51. ^ a b Stevens, Charles; Stray, Christopher (1998). Winchester Notions: The English Dialect of Winchester College. Athlone Press. ISBN 0-485-11525-5.
  52. ^ a b Adams 1878, pp. 407–
  53. ^ a b The British Minstrel, and Musical and Literary Miscellany: A Selection of Standard Music, Songs, Duets, Glees, Choruses, Etc. and Articles in Musical and General Literature. W. Hamilton. 1843. pp. 131–.
  54. ^ William of Wykeham and his Colleges. D. Nutt. 1852. p. i.
  55. ^ "Winchester College - The School Song: Domum". Archived from the original on 30 September 2017. Retrieved 2 May 2018.
  56. ^ The Gentleman's Magazine, 1796, vol. 66, pp. 208–210.
  57. ^ Charles Dickens, All the Year Round 29 June 1872 p 160.
  58. ^ Robert Townsend Warner, Winchester (1900) p 168.
  59. ^ Leach 1899, pp. 159–160
  60. ^ Clutton-Brock, A. (1900). Eton. George Bell and Sons. pp. 3–5.
  61. ^ Sabben-Clare 1981, pp. 177–180.
  62. ^ Leys, Colin (15 June 2012). "The Dissolution of the Mandarins: the sell-off of the British state". Open Democracy. Retrieved 6 November 2022.
  63. ^ Russell, J. H. (1991). A Pictorial History of Southern Locomotives. Haynes Publishing. p. 306.
  64. ^ Sabben-Clare 1981, pp. 198–199.
  65. ^ "James Sabben-Clare, gifted headmaster of Winchester – obituary". The Daily Telegraph. 28 March 2017. Retrieved 28 October 2022.
  66. ^ "Nicholas Tate". 27 April 2004. Archived from the original on 18 June 2006. Retrieved 28 October 2022.((cite web)): CS1 maint: bot: original URL status unknown (link)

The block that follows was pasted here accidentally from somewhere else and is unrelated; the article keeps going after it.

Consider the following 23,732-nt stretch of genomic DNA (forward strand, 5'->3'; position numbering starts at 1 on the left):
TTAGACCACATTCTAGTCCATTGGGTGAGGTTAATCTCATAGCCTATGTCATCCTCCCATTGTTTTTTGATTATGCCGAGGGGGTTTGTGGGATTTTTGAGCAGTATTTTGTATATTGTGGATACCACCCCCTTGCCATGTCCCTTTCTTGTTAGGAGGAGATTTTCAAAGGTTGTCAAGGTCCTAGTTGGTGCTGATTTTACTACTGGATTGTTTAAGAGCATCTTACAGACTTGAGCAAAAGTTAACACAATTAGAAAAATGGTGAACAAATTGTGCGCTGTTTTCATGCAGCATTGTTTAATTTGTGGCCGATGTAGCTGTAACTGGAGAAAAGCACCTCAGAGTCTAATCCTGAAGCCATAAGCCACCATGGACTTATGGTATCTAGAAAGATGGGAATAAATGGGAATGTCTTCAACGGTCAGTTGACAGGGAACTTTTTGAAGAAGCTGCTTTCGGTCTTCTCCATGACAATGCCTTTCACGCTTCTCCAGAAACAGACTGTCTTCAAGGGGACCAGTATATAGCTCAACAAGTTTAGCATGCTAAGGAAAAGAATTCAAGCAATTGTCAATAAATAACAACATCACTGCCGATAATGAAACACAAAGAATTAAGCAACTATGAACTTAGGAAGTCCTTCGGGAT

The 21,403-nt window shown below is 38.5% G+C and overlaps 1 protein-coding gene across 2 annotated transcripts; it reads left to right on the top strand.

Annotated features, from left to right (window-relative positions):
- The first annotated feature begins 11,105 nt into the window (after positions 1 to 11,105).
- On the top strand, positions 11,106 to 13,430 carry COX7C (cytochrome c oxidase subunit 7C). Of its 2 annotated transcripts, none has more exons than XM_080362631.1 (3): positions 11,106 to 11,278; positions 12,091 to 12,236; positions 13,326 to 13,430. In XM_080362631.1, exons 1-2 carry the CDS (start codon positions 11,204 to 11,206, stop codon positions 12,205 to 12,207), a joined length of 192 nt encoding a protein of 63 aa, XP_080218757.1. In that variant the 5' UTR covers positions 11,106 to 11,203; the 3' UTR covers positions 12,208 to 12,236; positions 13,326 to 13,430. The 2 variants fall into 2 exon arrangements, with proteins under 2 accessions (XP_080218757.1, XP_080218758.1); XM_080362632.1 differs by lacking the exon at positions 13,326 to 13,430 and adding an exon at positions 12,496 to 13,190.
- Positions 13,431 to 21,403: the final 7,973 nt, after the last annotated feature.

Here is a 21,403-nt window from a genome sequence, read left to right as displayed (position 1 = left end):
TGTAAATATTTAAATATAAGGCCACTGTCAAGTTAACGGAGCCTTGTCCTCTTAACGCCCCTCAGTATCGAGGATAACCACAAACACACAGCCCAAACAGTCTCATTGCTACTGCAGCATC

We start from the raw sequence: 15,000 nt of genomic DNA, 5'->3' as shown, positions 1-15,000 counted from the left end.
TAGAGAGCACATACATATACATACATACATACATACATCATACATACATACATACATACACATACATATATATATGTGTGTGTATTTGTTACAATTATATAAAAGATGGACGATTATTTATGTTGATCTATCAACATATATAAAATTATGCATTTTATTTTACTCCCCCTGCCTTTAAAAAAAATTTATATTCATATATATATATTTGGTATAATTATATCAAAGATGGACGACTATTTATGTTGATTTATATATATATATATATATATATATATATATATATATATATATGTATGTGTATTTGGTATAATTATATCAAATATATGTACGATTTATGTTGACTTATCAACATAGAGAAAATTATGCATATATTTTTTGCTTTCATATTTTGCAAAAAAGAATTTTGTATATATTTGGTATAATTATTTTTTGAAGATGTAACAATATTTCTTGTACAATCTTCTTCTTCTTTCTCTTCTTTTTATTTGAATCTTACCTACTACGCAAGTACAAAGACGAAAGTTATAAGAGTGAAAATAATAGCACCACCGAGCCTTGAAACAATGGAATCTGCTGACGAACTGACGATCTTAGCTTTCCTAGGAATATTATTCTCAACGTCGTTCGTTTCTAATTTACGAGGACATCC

67. ^ "Former Headmaster Tommy Cookson MBE Honoured". Winchester College. 11 June 2022. Archived from the original on 28 June 2022. Retrieved 28 October 2022.
  68. ^ "The long view". The Guardian. 29 November 2005. Retrieved 1 September 2011.
  69. ^ "Winchester College - Meet the Headmaster". Archived from the original on 3 October 2017. Retrieved 2 May 2018.
  70. ^ "Winchester College Welcomes New Head". Retrieved 11 February 2023.
  71. ^ Spicer, Paul (2014). Sir George Dyson: His Life and Music. Boydell & Brewer. p. 139. ISBN 978-1-84383-903-3.
  72. ^ Adams, Michael (2012). Slang: The People's Poetry. Oxford University Press. p. 38. ISBN 978-0-19-998653-8.
  73. ^ Sabben-Clare 1981, p. 178.
  74. ^ Sabben-Clare 1981, pp. 44–45.
  75. ^ a b Gwyn, Peter (1982). "The 'Tunding Row' [of 1872]. George Ridding and the belief in 'boy-government'". In Custance, Roger (ed.). Winchester College, sixth-centenary essays. Oxford University Press. pp. 431–477. ISBN 019920103X.